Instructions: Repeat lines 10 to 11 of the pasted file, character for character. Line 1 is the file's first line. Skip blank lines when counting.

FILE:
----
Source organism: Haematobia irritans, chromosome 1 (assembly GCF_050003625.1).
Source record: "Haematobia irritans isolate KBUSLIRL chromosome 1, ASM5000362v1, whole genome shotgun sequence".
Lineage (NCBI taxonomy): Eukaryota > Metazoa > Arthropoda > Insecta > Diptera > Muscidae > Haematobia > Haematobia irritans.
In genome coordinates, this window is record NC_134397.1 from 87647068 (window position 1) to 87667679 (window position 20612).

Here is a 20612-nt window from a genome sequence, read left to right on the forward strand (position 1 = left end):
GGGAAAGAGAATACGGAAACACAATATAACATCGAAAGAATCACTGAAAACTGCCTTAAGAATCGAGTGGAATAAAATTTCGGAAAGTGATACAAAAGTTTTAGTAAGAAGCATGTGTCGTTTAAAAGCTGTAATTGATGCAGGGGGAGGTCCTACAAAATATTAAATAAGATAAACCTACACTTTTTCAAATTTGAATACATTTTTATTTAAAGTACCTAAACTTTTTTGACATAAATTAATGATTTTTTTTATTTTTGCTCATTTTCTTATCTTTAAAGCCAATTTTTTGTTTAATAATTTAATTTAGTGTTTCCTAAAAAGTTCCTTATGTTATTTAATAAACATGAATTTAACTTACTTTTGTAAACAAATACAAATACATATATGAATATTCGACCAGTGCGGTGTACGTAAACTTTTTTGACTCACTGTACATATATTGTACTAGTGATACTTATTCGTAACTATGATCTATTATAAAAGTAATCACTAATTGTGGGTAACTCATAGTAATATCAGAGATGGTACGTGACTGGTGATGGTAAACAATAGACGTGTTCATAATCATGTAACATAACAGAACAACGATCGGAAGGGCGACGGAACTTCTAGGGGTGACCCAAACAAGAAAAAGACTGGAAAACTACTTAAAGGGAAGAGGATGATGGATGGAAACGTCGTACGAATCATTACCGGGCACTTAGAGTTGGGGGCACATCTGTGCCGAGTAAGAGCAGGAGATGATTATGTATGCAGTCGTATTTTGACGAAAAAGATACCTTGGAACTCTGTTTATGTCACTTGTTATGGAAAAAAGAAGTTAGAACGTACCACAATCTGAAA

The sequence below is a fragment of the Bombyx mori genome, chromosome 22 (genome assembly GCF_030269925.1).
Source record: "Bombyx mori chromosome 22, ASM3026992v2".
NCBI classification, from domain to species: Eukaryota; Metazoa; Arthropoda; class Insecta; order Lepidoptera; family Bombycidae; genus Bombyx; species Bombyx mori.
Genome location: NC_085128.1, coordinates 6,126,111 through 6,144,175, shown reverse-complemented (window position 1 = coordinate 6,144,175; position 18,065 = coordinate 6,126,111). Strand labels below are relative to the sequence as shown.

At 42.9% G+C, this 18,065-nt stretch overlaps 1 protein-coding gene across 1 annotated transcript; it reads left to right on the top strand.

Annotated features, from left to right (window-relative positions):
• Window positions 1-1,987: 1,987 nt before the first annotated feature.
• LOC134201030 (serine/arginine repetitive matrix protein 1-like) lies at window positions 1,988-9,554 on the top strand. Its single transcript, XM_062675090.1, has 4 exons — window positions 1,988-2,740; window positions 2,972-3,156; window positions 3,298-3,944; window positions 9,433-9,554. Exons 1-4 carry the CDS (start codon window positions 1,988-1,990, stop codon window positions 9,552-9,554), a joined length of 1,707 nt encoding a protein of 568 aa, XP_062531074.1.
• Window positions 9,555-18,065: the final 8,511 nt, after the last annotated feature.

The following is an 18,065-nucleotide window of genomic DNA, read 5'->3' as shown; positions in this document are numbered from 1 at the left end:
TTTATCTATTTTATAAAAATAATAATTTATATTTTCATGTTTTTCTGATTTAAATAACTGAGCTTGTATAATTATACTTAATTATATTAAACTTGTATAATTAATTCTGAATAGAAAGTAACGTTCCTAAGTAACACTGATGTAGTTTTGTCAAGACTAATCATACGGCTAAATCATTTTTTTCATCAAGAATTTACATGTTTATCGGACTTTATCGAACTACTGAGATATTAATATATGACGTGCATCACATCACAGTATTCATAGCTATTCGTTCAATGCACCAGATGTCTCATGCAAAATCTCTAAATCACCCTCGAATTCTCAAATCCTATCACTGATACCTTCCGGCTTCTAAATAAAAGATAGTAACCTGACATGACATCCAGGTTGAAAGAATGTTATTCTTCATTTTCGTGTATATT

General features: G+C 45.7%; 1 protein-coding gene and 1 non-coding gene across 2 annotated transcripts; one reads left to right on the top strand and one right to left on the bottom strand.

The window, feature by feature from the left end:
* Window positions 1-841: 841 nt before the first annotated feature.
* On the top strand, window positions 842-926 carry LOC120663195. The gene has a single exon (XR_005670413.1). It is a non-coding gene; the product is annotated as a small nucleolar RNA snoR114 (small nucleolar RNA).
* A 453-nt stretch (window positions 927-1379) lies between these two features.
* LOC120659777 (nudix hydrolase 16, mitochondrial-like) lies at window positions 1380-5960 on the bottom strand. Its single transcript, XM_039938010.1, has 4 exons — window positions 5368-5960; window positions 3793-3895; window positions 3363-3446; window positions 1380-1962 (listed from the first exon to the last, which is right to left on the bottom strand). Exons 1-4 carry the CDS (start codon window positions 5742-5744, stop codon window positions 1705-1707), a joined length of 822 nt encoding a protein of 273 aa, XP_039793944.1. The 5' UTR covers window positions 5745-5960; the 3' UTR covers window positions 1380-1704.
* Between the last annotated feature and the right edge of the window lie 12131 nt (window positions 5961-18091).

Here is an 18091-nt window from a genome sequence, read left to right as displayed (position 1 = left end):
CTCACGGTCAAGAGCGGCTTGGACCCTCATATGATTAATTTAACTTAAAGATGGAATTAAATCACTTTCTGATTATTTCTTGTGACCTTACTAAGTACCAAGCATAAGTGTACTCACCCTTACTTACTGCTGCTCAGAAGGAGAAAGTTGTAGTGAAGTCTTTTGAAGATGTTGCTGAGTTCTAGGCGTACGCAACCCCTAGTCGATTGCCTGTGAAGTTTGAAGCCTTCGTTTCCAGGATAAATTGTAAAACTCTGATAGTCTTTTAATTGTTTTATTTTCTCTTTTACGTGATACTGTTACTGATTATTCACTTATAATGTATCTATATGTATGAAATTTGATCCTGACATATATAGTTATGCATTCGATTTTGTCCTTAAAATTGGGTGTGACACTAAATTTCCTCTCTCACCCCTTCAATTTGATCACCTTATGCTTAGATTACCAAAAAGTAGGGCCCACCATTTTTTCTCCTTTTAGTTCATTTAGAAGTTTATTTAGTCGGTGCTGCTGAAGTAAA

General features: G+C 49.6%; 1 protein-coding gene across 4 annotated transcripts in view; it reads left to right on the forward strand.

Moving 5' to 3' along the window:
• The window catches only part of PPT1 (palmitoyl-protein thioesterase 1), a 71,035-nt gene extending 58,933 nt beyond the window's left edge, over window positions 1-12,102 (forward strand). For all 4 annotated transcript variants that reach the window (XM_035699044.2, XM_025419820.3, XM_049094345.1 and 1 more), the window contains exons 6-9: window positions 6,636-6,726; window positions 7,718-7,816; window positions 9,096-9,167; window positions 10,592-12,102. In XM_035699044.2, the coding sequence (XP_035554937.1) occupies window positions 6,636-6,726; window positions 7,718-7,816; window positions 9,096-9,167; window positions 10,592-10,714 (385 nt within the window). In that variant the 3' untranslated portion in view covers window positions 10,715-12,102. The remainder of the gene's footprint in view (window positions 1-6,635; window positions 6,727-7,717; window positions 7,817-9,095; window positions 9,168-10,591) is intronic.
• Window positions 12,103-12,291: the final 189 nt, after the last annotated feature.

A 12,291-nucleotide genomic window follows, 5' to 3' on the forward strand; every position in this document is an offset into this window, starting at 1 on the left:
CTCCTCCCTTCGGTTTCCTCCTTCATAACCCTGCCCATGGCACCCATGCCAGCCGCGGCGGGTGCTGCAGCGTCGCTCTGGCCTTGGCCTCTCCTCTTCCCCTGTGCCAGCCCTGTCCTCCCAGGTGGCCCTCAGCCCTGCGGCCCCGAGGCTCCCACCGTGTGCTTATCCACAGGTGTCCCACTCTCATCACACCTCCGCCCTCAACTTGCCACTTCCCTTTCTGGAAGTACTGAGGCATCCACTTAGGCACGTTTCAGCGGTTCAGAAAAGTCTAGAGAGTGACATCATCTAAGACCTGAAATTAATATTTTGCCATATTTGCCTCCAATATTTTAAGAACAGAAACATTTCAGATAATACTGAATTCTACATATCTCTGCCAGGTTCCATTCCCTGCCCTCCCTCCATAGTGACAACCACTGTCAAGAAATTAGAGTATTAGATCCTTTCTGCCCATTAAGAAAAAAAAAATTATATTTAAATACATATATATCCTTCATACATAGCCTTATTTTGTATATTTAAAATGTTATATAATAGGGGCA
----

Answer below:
Genome location: NC_085128.1, coordinates 6,126,111 through 6,144,175, shown reverse-complemented (window position 1 = coordinate 6,144,175; position 18,065 = coordinate 6,126,111). Strand labels below are relative to the sequence as shown.

At 42.9% G+C, this 18,065-nt stretch overlaps 1 protein-coding gene across 1 annotated transcript; it reads left to right on the top strand.